Suffering - Psalm 77
Social media, the broad category that has become established in our world, has brought an abundance of changes in our lives that we are still sorting through. When we thought the internet and email created an immediacy to information, we had no idea we were still in the formative era known as the Information Era, because androids and iPhones have delivered instant information to us so rapidly that it is disruptive. We are learning how to drive watching for distracted drivers who are on their cells messaging. We are learning how to deliver lessons in the classrooms as students successfully navigate social media when we are trying to eliminate such distractions. I've even seen it in court rooms, where jurors are asked to check the cell at the door.
This recent phenomenon has its pluses and minuses. One plus side is we have learned how to let people we know, our "friends" on our different social media sites, what is going on in our lives. This can be of value as we learn of the joys and the hurts in our friends lives, even from a distance. Yet I have found the platform inadequate for words when someone is truly suffering. Hard to express in sincere terms our thoughts and certainly we cannot use symbols, or emoticons/emojis to put into words thoughts that are best expressed in words.
There is nothing worse than seeing someone or something suffer. Suffering can be caused from actual physical pain that's immediate or pain that is chronic, caused by disease, our own or that of a loved one. We can also have mental suffering which is difficult as we see someone we love or know with depression or other issues trying to cope with them. We also have our own anguish as we watch a loved one having problems that can run the spectrum of mental and physical issues. We have all experienced it or will, and it never grows easier to deal with when it arises.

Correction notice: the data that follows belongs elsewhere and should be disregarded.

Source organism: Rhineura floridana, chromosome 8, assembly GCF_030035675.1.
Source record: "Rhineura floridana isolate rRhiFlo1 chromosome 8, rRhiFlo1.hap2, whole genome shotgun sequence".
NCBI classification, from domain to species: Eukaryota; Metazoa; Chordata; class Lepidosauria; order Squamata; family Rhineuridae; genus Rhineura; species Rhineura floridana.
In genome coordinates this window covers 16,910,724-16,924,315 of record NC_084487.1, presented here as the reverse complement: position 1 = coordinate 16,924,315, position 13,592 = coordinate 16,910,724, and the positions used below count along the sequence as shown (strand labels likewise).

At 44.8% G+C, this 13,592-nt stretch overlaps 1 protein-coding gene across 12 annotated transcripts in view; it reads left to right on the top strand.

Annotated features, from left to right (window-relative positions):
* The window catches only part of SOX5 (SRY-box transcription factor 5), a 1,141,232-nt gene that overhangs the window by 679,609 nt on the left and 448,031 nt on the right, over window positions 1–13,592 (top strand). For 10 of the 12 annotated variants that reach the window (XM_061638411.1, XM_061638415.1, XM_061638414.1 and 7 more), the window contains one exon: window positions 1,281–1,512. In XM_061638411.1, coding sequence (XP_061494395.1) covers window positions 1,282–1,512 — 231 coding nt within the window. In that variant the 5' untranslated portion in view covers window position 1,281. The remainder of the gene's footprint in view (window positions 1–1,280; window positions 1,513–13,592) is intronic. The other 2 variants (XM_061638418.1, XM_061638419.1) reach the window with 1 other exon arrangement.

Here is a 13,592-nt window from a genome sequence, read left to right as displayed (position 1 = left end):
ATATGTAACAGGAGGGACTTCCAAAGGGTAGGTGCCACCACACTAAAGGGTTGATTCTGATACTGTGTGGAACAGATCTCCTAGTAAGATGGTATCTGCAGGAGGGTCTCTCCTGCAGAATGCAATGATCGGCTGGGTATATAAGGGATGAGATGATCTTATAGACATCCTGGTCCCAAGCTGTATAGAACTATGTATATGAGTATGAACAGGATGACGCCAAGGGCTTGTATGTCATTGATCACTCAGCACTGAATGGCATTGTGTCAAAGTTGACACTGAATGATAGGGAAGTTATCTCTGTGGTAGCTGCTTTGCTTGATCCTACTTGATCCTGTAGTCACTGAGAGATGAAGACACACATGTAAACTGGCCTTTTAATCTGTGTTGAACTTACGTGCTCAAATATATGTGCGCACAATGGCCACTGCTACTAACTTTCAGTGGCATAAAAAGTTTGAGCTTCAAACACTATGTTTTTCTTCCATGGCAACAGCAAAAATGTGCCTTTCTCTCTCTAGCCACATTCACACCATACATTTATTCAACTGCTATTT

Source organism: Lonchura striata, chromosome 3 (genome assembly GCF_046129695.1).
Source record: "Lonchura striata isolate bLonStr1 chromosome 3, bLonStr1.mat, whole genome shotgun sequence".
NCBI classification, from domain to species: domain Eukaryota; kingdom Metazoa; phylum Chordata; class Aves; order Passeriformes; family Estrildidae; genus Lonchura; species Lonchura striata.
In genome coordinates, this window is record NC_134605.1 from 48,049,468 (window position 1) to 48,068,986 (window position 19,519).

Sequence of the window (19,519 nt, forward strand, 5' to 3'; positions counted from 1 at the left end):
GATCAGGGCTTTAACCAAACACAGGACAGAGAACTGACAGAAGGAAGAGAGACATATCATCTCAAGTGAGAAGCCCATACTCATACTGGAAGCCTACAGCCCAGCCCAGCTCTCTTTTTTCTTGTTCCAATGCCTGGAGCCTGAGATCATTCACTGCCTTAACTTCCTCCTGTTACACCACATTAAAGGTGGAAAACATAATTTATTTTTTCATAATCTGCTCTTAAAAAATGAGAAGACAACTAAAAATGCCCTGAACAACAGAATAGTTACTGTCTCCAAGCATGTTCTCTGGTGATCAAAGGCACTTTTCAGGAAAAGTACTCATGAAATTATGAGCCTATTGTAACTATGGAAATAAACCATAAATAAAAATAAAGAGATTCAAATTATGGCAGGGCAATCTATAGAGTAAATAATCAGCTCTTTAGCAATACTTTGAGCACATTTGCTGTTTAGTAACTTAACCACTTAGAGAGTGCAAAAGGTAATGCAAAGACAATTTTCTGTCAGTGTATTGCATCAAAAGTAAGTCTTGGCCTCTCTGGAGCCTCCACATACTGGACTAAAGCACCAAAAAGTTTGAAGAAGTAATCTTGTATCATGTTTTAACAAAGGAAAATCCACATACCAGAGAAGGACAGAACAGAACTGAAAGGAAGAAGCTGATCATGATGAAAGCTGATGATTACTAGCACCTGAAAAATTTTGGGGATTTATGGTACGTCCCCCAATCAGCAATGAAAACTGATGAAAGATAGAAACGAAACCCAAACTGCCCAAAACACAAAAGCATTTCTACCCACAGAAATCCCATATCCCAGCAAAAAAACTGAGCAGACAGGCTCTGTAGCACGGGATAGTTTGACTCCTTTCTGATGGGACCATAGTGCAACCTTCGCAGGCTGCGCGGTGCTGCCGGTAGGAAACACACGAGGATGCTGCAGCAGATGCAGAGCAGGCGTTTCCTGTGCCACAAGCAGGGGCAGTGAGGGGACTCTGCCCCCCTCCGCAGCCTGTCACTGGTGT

We hear David's anguish in Psalm 77: "I cry aloud to God, aloud to God, and he will hear me; In the day of my trouble I seek the Lord; in the night my hand is stretched out without wearing; my soul refuses to be comforted. When I remember God, I moan; when I meditate, my spirit faints." (1 - 3) The psalms of David's are referred to as Psalms of Lament. We lament in our time of suffering or that of a loved one. God, hear our plea, hear our needs. God, do you hear me?
David cries out to God, and he does so to the point of exhaustion. Yet he never stops doing so because he knows God will hear him. We remember that God, too, experienced loss. We take our suffering to Christ who we know listens, and whose own suffering, death, and resurrection will ultimately deliver us from this earthly suffering we experience into an everlasting life with him.
Hope Men's Ministry